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In a Crisis, Trust and Act

In a Crisis, Trust and Act

When you face a crisis, seek counsel from someone who has faced a similar challenge. Ask friends to pray. Look for resources. Reach out to a support group. Most importantly, make a plan.

Management guru Jim Collins has some good words here. He and Morten T. Hansen studied leadership in turbulent times. They looked at more than twenty thousand companies, sifting through data in search of an answer to this question:

“Why in uncertain times do some companies thrive while others do not?”

They concluded, “[Successful leaders] are not more creative. They’re not more visionary. They’re not more charismatic. They’re not more ambitious. They’re not more blessed by luck. They’re not more risk-seeking. They’re not more heroic. And they’re not more prone to making big, bold moves.” Then what sets them apart?

“They all led their teams with a surprising method of self-control in an out-of-control world.”

In the end, it’s not the flashy and flamboyant who survive. It is those with steady hands and sober minds.

People like Roald Amundsen. In 1911, he headed up the Norwegian team in a race to the South Pole. Robert Scott directed a team from England. The two expeditions faced identical challenges and terrain. They endured the same freezing temperatures and unforgiving environment. They had equal access to the technology and equipment of their day. Yet Amundsen and his team reached the South Pole thirty-four days ahead of Scott. What made the difference?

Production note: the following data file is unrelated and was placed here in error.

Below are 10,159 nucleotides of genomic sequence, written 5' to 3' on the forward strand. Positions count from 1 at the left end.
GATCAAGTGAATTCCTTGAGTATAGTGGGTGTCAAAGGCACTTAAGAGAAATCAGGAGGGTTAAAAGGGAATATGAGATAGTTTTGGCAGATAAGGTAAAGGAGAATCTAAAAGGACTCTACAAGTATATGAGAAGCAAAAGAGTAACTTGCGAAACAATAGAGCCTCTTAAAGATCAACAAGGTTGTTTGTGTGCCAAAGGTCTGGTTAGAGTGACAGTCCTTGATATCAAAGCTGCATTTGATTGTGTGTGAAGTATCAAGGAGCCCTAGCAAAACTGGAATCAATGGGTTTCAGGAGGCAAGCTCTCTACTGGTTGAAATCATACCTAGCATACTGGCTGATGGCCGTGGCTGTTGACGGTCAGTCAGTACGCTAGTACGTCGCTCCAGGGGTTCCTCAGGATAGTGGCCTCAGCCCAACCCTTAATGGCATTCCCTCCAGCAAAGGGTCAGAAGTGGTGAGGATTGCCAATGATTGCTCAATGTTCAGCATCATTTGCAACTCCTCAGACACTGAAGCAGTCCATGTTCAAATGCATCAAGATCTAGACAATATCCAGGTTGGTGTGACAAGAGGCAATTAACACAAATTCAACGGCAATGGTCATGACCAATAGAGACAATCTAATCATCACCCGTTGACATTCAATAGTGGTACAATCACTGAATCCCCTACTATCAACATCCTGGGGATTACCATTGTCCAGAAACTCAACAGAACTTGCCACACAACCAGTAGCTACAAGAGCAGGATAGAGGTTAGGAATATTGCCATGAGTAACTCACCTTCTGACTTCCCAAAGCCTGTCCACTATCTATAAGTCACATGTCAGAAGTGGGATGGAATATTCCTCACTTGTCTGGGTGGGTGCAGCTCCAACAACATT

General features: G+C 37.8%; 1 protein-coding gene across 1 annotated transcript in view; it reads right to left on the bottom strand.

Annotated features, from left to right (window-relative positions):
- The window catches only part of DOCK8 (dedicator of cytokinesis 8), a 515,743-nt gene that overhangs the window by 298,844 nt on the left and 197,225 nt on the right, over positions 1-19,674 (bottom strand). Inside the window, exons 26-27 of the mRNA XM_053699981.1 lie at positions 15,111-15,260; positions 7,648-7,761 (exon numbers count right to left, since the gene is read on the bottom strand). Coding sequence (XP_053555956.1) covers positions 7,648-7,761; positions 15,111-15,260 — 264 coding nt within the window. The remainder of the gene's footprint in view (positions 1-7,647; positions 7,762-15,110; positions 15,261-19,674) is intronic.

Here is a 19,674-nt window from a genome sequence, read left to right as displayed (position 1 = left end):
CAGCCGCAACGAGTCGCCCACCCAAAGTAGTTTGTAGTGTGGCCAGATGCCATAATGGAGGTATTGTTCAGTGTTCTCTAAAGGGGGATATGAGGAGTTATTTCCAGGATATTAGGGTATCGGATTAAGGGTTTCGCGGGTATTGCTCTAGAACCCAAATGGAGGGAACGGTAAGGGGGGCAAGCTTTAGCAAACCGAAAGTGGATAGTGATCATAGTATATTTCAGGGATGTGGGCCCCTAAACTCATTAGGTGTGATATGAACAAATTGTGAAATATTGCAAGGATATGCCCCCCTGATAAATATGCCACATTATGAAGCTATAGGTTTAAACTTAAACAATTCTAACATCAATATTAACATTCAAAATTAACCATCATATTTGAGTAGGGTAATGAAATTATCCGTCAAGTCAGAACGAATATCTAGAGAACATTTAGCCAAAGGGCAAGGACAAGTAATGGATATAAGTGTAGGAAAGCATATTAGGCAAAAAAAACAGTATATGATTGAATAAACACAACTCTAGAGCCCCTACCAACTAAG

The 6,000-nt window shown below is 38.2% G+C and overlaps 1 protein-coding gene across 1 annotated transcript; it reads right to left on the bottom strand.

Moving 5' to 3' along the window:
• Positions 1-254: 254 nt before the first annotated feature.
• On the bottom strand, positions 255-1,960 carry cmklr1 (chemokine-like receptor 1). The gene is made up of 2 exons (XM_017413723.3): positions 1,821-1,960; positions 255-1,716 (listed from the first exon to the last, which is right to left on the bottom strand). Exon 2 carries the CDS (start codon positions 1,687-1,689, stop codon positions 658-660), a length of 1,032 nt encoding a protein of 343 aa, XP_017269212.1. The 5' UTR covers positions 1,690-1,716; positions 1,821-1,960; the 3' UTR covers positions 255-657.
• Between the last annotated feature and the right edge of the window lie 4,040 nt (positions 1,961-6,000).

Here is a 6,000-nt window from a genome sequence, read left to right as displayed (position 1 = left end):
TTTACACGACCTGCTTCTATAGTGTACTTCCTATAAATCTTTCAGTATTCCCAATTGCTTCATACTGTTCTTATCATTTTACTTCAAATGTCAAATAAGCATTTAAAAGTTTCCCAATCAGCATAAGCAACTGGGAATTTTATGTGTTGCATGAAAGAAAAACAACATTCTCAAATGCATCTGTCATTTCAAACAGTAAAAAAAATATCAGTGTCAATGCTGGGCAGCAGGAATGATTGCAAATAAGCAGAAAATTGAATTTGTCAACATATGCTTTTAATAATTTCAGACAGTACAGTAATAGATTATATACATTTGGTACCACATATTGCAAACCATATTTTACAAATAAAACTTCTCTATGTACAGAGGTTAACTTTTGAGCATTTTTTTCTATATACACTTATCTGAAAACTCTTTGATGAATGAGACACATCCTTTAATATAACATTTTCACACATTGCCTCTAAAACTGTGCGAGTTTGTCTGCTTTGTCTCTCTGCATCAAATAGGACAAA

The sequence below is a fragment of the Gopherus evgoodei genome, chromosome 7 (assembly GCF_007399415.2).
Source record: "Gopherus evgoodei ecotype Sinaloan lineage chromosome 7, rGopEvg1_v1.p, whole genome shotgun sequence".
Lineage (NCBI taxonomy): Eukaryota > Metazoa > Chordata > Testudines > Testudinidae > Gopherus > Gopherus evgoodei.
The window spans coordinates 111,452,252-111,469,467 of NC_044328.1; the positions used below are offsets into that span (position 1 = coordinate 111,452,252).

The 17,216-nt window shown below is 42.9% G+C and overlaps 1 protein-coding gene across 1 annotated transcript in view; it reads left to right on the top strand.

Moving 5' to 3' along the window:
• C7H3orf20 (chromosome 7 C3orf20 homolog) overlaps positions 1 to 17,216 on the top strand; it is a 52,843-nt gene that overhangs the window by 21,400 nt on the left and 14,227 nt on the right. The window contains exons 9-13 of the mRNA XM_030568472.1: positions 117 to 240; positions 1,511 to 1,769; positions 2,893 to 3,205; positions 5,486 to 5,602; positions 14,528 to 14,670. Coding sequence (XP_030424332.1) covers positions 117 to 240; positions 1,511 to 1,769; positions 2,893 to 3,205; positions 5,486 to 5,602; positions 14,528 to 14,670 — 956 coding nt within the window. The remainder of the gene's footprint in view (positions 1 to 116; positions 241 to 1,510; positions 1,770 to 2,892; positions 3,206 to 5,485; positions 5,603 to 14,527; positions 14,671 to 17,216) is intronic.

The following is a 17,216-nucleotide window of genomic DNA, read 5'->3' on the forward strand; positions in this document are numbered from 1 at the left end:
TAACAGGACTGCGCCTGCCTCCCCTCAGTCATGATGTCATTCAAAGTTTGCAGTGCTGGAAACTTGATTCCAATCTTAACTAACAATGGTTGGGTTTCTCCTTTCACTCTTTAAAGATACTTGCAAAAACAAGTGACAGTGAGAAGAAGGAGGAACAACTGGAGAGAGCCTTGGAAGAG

Amundsen was a tireless strategist. He had a clear strategy of traveling fifteen to twenty miles a day. Good weather? Fifteen to twenty miles. Bad weather? Fifteen to twenty miles. No more. No less. Always fifteen to twenty miles.

Scott, by contrast, was irregular. He pushed his team to exhaustion in good weather and stopped in bad. The two men had two different philosophies and, consequently, two different outcomes. Amundsen won the race without losing a man. Scott lost not only the race but also his life and the lives of all his team members. All for the lack of a plan.

You’d prefer a miracle for your crisis? You’d rather see the bread multiplied or the stormy sea turned to glassy calm in a finger snap? God may do this. Then, again, He may tell you, “I’m with you. I can use this for good. Now, let’s make a plan.” Trust Him to help you.

God’s sovereignty doesn’t negate our responsibility. Just the opposite. It empowers it. When we trust God, we think more clearly and react more decisively. Like Nehemiah, who said,

We prayed to our God and posted a guard day and night to meet this threat. – Nehemiah 4:9

We prayed… and posted. We trusted and acted.

Trust God to do what you can’t. Obey God and do what you can.

Excerpted with permission from God Will Carry You Through by Max Lucado, copyright Thomas Nelson, 2013.

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Your Turn

Do you worry excessively in uncertain times? Do you have a tendency to be a planner who is steady and regular, or not a planner who goes in fits and starts irregularly? Join the conversation on our blog! We would love to hear from you! ~ Devotionals Daily